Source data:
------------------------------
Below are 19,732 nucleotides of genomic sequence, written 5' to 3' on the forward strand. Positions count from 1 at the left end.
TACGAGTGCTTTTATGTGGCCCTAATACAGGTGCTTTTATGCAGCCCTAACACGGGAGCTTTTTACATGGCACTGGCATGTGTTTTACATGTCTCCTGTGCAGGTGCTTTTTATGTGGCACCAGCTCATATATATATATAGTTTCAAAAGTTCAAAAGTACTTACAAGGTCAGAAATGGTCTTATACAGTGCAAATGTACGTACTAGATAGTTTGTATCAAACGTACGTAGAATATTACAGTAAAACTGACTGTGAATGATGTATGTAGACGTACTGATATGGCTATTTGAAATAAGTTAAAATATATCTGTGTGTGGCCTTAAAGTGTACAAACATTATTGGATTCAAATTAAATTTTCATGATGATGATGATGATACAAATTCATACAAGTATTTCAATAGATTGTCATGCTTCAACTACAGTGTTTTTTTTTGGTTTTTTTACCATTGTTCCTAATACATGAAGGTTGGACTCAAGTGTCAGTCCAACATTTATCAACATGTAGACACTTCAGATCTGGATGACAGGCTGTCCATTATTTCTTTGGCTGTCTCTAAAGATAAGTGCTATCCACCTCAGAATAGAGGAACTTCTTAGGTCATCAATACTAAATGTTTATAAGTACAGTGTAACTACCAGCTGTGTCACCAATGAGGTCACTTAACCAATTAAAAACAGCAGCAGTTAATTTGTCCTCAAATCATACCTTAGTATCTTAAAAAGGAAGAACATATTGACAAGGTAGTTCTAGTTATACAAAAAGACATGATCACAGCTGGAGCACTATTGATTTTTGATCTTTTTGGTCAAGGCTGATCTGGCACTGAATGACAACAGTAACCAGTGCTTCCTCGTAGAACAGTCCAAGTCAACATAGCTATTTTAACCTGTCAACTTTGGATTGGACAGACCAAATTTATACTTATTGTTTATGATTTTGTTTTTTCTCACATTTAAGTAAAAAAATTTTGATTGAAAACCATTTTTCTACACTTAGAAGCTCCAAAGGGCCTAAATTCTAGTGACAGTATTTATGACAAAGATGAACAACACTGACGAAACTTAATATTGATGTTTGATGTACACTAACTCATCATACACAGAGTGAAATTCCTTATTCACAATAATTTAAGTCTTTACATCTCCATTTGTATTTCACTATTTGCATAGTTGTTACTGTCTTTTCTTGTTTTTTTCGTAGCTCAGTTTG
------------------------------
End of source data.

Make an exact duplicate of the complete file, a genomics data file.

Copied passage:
Below are 19,732 nucleotides of genomic sequence, written 5' to 3' on the forward strand. Positions count from 1 at the left end.
TACGAGTGCTTTTATGTGGCCCTAATACAGGTGCTTTTATGCAGCCCTAACACGGGAGCTTTTTACATGGCACTGGCATGTGTTTTACATGTCTCCTGTGCAGGTGCTTTTTATGTGGCACCAGCTCATATATATATATAGTTTCAAAAGTTCAAAAGTACTTACAAGGTCAGAAATGGTCTTATACAGTGCAAATGTACGTACTAGATAGTTTGTATCAAACGTACGTAGAATATTACAGTAAAACTGACTGTGAATGATGTATGTAGACGTACTGATATGGCTATTTGAAATAAGTTAAAATATATCTGTGTGTGGCCTTAAAGTGTACAAACATTATTGGATTCAAATTAAATTTTCATGATGATGATGATGATACAAATTCATACAAGTATTTCAATAGATTGTCATGCTTCAACTACAGTGTTTTTTTTTGGTTTTTTTACCATTGTTCCTAATACATGAAGGTTGGACTCAAGTGTCAGTCCAACATTTATCAACATGTAGACACTTCAGATCTGGATGACAGGCTGTCCATTATTTCTTTGGCTGTCTCTAAAGATAAGTGCTATCCACCTCAGAATAGAGGAACTTCTTAGGTCATCAATACTAAATGTTTATAAGTACAGTGTAACTACCAGCTGTGTCACCAATGAGGTCACTTAACCAATTAAAAACAGCAGCAGTTAATTTGTCCTCAAATCATACCTTAGTATCTTAAAAAGGAAGAACATATTGACAAGGTAGTTCTAGTTATACAAAAAGACATGATCACAGCTGGAGCACTATTGATTTTTGATCTTTTTGGTCAAGGCTGATCTGGCACTGAATGACAACAGTAACCAGTGCTTCCTCGTAGAACAGTCCAAGTCAACATAGCTATTTTAACCTGTCAACTTTGGATTGGACAGACCAAATTTATACTTATTGTTTATGATTTTGTTTTTTCTCACATTTAAGTAAAAAAATTTTGATTGAAAACCATTTTTCTACACTTAGAAGCTCCAAAGGGCCTAAATTCTAGTGACAGTATTTATGACAAAGATGAACAACACTGACGAAACTTAATATTGATGTTTGATGTACACTAACTCATCATACACAGAGTGAAATTCCTTATTCACAATAATTTAAGTCTTTACATCTCCATTTGTATTTCACTATTTGCATAGTTGTTACTGTCTTTTCTTGTTTTTTTCGTAGCTCAGTTTG